Andrea: Like the man in the street we said ‘He’ll die, but he’ll never recant.’ You came back: ‘I’ve recanted, but I’m going to live.’—‘Your hands are stained’, we said. You’re saying: ‘Better stained than empty.’

Causes of conflict

Significantly, while Galileo can be seen to cause a conflict through spouting untraditional theories, it is the Church that is positioned as the aggressor within the play. Brecht suggests that, while Galileo’s words and decisions spark the conflict, this is a conflict that must take place because it is against an oppressive authority. In this way, Galileo and his followers are positioned as victims against the much larger and more powerful Church. Galileo tells them: “truth is born of the times, not of authority.”

It is worth considering Galileo’s decision to publish in Italian rather than Latin in relation to the causes of conflict. This decision is a large part of why the Church reacts to the scientist so aggressively- because they see it as challenging the social structure that enables them to be powerful. This raises interesting questions about freedom of information and the decision between what is safe and what is right.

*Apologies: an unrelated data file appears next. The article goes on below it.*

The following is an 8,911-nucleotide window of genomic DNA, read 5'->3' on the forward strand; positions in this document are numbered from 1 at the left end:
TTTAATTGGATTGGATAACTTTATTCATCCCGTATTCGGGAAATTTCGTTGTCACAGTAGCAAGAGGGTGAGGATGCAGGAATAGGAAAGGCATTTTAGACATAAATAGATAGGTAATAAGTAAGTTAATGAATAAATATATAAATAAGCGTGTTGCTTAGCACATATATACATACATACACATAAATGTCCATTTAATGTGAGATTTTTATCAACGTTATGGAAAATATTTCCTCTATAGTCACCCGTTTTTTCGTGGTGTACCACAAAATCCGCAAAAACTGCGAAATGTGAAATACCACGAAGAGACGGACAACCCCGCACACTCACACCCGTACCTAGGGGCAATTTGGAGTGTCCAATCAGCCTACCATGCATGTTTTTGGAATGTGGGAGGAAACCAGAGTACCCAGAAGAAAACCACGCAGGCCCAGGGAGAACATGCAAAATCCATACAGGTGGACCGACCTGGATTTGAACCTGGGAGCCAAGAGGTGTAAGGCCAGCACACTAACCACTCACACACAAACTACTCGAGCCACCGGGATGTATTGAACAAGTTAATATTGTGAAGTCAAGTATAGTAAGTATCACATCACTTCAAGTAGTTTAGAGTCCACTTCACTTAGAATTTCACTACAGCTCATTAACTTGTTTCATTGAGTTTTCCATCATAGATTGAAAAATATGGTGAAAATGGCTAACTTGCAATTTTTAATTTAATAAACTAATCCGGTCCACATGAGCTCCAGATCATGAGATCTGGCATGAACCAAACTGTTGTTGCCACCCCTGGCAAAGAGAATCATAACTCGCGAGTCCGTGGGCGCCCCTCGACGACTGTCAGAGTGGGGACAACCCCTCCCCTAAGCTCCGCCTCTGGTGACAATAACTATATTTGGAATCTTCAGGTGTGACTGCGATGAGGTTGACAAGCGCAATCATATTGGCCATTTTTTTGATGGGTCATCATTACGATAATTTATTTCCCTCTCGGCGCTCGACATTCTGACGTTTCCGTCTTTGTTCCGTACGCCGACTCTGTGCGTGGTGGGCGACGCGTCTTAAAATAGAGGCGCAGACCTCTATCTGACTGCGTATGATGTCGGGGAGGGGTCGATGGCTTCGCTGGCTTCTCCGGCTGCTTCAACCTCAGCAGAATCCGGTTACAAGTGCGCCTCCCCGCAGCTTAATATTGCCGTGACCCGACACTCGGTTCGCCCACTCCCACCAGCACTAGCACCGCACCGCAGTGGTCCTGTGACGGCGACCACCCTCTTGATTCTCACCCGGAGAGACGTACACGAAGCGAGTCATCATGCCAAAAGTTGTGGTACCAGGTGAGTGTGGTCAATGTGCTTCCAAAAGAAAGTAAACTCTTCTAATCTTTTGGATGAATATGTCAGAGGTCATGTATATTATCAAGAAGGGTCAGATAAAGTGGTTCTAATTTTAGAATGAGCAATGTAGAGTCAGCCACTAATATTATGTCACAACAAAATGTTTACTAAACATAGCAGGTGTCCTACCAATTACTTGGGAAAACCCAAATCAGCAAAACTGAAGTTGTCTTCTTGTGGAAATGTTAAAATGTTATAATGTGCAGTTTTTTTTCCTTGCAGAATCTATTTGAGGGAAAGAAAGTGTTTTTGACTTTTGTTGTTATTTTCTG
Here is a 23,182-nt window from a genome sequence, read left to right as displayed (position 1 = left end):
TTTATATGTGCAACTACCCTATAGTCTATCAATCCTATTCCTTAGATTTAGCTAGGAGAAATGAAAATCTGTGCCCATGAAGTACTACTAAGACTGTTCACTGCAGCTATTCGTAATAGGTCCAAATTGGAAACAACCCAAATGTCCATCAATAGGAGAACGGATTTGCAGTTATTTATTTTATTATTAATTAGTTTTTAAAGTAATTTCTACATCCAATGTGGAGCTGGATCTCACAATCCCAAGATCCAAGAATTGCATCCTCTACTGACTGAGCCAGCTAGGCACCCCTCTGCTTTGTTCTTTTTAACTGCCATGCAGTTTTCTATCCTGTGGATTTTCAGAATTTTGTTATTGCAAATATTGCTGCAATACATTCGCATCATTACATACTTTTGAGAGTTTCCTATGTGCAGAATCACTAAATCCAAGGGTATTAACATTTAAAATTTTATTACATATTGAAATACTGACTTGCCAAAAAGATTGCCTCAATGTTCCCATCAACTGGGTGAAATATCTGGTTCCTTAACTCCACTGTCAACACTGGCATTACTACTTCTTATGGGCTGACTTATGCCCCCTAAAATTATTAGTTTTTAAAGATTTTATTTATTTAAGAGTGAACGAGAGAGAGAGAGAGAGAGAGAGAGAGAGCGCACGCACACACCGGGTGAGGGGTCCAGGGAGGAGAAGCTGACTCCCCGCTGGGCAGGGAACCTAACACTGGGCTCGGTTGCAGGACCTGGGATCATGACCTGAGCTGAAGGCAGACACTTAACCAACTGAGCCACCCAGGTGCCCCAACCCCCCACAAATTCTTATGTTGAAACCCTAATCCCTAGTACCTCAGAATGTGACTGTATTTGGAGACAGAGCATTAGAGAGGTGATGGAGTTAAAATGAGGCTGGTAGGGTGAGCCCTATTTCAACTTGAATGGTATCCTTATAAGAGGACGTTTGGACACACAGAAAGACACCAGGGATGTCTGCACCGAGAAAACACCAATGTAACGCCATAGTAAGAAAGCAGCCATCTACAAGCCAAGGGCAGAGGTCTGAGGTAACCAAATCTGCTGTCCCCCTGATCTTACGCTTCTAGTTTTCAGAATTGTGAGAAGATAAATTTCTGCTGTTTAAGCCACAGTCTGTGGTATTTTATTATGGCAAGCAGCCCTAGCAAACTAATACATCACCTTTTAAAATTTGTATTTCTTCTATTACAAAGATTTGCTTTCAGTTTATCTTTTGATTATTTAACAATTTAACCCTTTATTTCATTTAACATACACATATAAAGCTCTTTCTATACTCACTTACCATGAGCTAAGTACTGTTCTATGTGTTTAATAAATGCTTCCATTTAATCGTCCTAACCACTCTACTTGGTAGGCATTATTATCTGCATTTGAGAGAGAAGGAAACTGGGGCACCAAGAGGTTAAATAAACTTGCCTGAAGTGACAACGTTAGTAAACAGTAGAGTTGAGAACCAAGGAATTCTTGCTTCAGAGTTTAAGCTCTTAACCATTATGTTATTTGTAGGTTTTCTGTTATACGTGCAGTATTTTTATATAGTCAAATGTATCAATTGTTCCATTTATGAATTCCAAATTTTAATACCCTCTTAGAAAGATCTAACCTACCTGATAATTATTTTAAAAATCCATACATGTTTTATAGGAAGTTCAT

Responses to conflict

The Church responds to the conflict they see Galileo as having sparked with aggression and threats, leading to fear and submission from Galileo and Virginia. In contrast, Galileo’s pupils think he should (and believe he has before the bell tolls) respond with stoicism and bravery in the face of such threats. It is not until Galileo presents Andrea with his hidden manuscript that the younger man is able to forgive his former teacher for what he sees as allowing the Church to oppress crucial scientific discoveries. Andrea’s criticism is untested as he is not threatened by the Church in the same way as Galileo, but his stinging words still raise an interesting comparison between different characters’ responses to conflict.